The OpenVPN client configuration can refer to multiple servers for load balancing and failover. For example:
remote server1.mydomain remote server2.mydomain remote server3.mydomain
will direct the OpenVPN client to attempt a connection with server1, server2, and server3 in that order. If an existing connection is broken, the OpenVPN client will retry the most recently connected server, and if that fails, will move on to the next server in the list. You can also direct the OpenVPN client to randomize its server list on startup, so that the client load will be probabilistically spread across the server pool.
If you would also like DNS resolution failures to cause the OpenVPN client to move to the next server in the list, add the following:
The 60 parameter tells the OpenVPN client to try resolving each remote DNS name for 60 seconds before moving on to the next server in the list.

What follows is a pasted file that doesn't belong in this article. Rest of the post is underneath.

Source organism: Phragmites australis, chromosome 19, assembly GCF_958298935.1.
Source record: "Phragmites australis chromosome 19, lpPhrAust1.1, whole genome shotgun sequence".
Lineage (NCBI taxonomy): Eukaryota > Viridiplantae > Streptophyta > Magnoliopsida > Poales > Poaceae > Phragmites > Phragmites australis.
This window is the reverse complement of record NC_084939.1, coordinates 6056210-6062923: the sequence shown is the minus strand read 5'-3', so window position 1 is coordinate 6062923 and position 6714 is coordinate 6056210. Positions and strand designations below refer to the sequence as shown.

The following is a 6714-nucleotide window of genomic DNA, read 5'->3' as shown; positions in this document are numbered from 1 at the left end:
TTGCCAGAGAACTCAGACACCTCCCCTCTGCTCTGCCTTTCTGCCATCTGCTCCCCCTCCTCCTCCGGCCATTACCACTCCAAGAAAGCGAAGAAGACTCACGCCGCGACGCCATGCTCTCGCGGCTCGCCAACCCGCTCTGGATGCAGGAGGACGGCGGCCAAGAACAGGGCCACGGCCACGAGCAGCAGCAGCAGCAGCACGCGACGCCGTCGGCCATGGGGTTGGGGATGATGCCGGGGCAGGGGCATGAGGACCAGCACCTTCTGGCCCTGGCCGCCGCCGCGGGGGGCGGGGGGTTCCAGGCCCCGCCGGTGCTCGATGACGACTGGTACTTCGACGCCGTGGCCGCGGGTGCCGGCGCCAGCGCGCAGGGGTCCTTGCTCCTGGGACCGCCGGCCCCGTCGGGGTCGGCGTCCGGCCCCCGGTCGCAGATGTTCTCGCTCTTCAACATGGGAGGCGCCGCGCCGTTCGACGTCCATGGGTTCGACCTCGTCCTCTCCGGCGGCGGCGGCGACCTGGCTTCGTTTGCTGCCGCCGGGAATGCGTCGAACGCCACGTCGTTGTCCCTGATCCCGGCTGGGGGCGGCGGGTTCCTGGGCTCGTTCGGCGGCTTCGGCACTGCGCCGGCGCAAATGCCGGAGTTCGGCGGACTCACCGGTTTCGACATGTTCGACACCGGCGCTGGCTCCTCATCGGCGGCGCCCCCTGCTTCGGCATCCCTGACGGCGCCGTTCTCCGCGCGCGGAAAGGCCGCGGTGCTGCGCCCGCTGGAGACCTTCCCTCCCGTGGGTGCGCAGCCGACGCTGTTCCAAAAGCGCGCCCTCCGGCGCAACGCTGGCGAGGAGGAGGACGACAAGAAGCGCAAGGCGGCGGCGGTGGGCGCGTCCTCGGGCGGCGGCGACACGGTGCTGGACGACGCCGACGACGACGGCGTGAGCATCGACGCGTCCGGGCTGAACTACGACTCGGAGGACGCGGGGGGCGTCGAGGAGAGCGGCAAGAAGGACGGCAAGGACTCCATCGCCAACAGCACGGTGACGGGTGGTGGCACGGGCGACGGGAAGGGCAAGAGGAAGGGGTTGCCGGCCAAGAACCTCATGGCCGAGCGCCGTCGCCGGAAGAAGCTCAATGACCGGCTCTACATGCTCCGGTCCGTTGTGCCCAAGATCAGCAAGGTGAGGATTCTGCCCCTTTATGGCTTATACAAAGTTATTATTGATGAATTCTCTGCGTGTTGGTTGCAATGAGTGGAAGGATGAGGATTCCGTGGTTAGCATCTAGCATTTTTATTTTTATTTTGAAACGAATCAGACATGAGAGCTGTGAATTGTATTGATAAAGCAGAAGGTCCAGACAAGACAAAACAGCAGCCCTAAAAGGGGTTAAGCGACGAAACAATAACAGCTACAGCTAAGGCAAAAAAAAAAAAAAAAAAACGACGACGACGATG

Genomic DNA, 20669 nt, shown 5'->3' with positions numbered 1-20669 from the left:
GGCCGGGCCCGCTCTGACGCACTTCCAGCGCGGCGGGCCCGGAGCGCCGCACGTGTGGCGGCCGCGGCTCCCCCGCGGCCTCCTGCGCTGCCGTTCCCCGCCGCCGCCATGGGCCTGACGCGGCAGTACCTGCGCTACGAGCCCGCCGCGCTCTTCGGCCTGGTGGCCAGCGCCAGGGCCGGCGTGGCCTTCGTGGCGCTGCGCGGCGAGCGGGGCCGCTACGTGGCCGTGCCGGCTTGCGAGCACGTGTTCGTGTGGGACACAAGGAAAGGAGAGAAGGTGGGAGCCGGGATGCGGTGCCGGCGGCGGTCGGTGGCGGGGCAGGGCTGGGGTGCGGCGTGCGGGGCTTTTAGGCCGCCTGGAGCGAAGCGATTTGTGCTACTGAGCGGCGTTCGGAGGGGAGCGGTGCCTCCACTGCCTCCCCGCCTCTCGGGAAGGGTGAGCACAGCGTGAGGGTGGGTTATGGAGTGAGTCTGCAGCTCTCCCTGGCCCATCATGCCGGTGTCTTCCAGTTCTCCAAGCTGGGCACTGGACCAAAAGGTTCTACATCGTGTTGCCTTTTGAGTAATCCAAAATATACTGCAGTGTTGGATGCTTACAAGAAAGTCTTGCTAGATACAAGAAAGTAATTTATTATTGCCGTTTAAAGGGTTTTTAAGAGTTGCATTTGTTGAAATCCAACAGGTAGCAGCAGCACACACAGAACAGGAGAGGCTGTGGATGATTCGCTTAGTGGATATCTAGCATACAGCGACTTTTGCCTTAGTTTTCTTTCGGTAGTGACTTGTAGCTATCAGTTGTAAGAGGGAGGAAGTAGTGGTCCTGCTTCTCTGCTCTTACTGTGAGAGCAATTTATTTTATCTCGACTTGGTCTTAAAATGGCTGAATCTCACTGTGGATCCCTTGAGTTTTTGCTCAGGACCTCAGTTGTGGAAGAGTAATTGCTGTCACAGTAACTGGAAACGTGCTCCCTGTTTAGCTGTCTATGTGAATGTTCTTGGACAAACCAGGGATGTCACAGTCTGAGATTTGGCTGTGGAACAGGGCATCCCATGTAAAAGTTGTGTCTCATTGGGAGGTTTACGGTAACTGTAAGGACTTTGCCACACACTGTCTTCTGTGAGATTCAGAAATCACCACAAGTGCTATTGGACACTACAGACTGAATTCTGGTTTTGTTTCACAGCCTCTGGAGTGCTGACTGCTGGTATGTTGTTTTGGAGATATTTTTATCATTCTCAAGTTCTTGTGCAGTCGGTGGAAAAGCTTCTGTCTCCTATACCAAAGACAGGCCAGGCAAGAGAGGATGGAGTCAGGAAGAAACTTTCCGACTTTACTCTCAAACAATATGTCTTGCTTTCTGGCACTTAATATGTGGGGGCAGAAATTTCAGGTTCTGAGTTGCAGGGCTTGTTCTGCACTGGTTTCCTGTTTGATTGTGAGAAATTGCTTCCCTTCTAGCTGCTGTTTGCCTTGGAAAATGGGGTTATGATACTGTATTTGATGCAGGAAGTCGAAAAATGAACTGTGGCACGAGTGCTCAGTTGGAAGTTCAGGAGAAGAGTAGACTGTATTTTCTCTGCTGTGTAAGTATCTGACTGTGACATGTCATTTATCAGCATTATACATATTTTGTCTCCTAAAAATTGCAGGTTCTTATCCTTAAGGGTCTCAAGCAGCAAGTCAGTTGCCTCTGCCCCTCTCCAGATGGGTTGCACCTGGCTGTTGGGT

The server list can also refer to multiple OpenVPN server daemons running on the same machine, each listening for connections on a different port, for example:
remote smp-server1.mydomain 8000 remote smp-server1.mydomain 8001 remote smp-server2.mydomain 8000 remote smp-server2.mydomain 8001
If your servers are multi-processor machines, running multiple OpenVPN daemons on each server can be advantageous from a performance standpoint.
OpenVPN also supports the remote directive referring to a DNS name which has multiple A records in the zone configuration for the domain. In this case, the OpenVPN client will randomly choose one of the A records every time the domain is resolved.
The simplest approach to a load-balanced/failover configuration on the server is to use equivalent configuration files on each server in the cluster, except use a different virtual IP address pool for each server. For example:
server 10.8.0.0 255.255.255.0
server 10.8.1.0 255.255.255.0
server 10.8.2.0 255.255.255.0